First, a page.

5. Very interesting. Thanks Manshu, I seem to have learnt so many things from your posts over a period of time. Sometimes, people get surprised that I know so many things about finance, stocks etc, thaks to your posts. You put complicated things in such simplified terms making it very easy for a anyone to understand.

    I too was wodering the same thing as PP. This is what Harshad Mehta or some others did to rig the stock market and gain from it.

    1. Thanks Hema – that’s the most wonderful comment in a very very long time πŸ™‚ You made my day.

      Perhaps, a good idea for a post to see how manipulators rig the market. You have to have a large group of people who already own a large number of shares, and act in collusion buying and selling and driving the price up artificially.

      1. I have been a professional planner for 30+ years. I look at the charts and the movement is too regular. I suspect that large volume trader’s computers are setting the bulk of the patterns we see. This is not human driven though there is indeed a human element.

  6. Wondering at what price the transaction would take place if someone wants to buy at Rs. 4 and someone wants to sell at Rs. 3.50.. whose interest does the exchange take into consideration – the buyer or the seller?

    1. The exchange doesn’t favor either the buyer or seller; it will try to find the best match for both people and normally there won’t be such a big spread for a share with decent volumes.

      I’m unable to think of what will happen if there is only one buyer and seller and both placed the order for exactly the same volume at exactly the same point in time. Perhaps, the exchange will average the price but I don’t know for sure. In other cases, the volumes and timing will make a difference on what price will be executed. Perhaps someone who knows more than me can respond to this query.

      1. Can’t say I know more but in the case of 1 buyer and 1 seller asking/bidding for different prices there would simply be no trade and a gap would appear in the stock chart. This often happens after big news where earnings are a lot more/less than expected and then suddenly no one is willing to buy/sale at the current price causing a gap until somone agrees a price.

  7. if the bid=ask or ask=bid (price) then exchange’ll execute the order, or else exchange’ll simply wait. sell or buy in exchange is a computer program that’ll get executed only when both bid and ask numbers’ll match.
    and if someone wants to buy at Rs. 4 and someone wants to sell at Rs. 3.50, then exchange’ll take lowest possible price ie: 3.50..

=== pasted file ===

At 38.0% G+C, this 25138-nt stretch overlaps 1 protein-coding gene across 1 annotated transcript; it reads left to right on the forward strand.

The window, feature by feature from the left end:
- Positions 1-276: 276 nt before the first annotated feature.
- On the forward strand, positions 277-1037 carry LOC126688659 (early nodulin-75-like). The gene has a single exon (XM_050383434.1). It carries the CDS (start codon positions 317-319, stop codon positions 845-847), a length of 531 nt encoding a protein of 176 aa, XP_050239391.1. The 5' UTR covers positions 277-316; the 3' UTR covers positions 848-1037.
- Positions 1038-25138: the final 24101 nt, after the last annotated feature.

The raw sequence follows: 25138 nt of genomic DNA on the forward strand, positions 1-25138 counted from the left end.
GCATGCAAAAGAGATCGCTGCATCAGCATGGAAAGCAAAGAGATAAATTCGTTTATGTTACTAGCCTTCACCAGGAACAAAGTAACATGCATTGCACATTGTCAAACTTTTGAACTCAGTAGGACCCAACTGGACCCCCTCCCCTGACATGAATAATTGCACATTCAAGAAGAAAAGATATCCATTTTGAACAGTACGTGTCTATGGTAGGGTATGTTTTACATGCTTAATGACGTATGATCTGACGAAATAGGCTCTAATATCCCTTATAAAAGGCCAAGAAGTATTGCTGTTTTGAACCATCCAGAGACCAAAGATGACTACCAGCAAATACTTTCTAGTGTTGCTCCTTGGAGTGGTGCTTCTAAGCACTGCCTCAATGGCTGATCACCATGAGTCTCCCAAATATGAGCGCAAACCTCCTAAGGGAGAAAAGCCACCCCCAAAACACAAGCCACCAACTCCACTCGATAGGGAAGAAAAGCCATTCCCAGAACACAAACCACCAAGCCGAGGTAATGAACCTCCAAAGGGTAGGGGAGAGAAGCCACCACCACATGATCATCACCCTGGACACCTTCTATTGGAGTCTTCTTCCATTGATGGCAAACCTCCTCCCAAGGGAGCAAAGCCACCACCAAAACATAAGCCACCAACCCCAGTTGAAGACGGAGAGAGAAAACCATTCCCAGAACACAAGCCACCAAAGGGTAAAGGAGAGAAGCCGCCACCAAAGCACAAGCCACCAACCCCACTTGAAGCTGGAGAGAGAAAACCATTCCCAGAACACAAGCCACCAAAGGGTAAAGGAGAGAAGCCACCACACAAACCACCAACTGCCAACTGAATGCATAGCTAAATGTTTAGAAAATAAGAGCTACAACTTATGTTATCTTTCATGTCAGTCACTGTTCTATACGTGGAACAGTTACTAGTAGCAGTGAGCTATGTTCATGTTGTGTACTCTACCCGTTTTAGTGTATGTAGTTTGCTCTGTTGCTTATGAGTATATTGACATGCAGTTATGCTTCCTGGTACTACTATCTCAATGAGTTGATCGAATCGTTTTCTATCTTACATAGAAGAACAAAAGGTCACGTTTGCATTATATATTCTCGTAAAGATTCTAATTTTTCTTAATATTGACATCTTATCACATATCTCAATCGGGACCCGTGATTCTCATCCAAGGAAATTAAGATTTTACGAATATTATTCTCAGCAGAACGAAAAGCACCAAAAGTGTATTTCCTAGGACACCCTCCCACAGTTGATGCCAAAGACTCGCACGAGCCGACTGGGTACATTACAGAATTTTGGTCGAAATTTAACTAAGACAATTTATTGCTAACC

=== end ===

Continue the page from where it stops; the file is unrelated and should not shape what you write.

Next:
8. On last friday (20th April’12 ) i purchased 5 e-silver in NSEL @Rs.5703.00 around 10.20 A.M in anticipation of make a profit of around Rs.250/- on interday basis as silver price fluctaues very much. On that day it was very stable and traded in the tight range in between 5685 -5720. around 11 PM ,there is no improvement and i want to sell it at any cost to avoid big deilvery chrage . Suddenly Sell price flashed at 5750 and buy price at 5709 but no trading is being taken place. As per the information provided in this post , I had made a sale bid of Rs. 5725 and my bid is shown at top and within 5 second it is executed
    So we may take the advantage of such situation where a big gap between sale and buy price is there, I have selected one such stocks for tommorow trade which is Wyth where spread between sale and buy price is always there and volume of trade never goes beyond 5K

  9. Thanks a Lot..!..This is the answer i was looking for…i tried to google a lot to find this..everybody kept saying demand and supply decides the market price..But thats the theory of
    stock price..I wanted to know the mechanism which follows that theory..and got it here…This is wonderful..

  10. Thanks for this Informative Article. After reading this artical i was just wondering that if share price really change this way then how company’s profit or loss can affact to share price. Also, is there any link between sensex value change to individual share price?

    1. BSE takes 30 companies (every time not the same companies) and based on their shares values apply some formulae and calculate sensex which is just an index to see the overall situation of the market. So individual value of shares affect sensex value but its not necessary that if sensex goes down all company’s share prices go down.

  11. Hi Manshu,

    Thanks for this articles.I have a question for you.

    When we sell or buy any shares, do you mean it fluctuate a bit from the current share price listed on the stock exchange? Or is it the exact amount that we will get if sold or buy at the same rate?

    Cheers,

    1. Hi Freddie,

      When you buy or sell, you get what the market is offering at that point but then your trade influences the future price. I’m not sure if Im answering the question you had in mind, or if you were asking something else. Are you more interested in the mechanics of this theoretically or how this is practically done?

  12. A really nice article. I searched the whole net but there was no other site that had explained the calculation part of share prices. Thanks a lot!!!!

  13. Sir Please solve the question-

    An investor is considering the purchase of a share of XYZ Ltd. If his required rate of return is 10%, the year-end expected dividend is Rs. 5 and year-end price is expected to be Rs. 24, Compute the value of the share.

  14. Excellent piece of apt information. Moreover explained in a language even the beginner would understand. Thank you?

  15. What do you think if the price is 1$ and one person sell it with the price 1000$ and buy it himself, is the price 1000$ per share

  16. Great article. One question though. At the juncture explained above – assuming there is no Market orders coming through (Say after trading bell) – what will be the market price displayed to traders ? Will it be 3.5 or 4.0 ?

Leave a Reply

Your email address will not be published. Required fields are marked *

This site uses Akismet to reduce spam. Learn how your comment data is processed.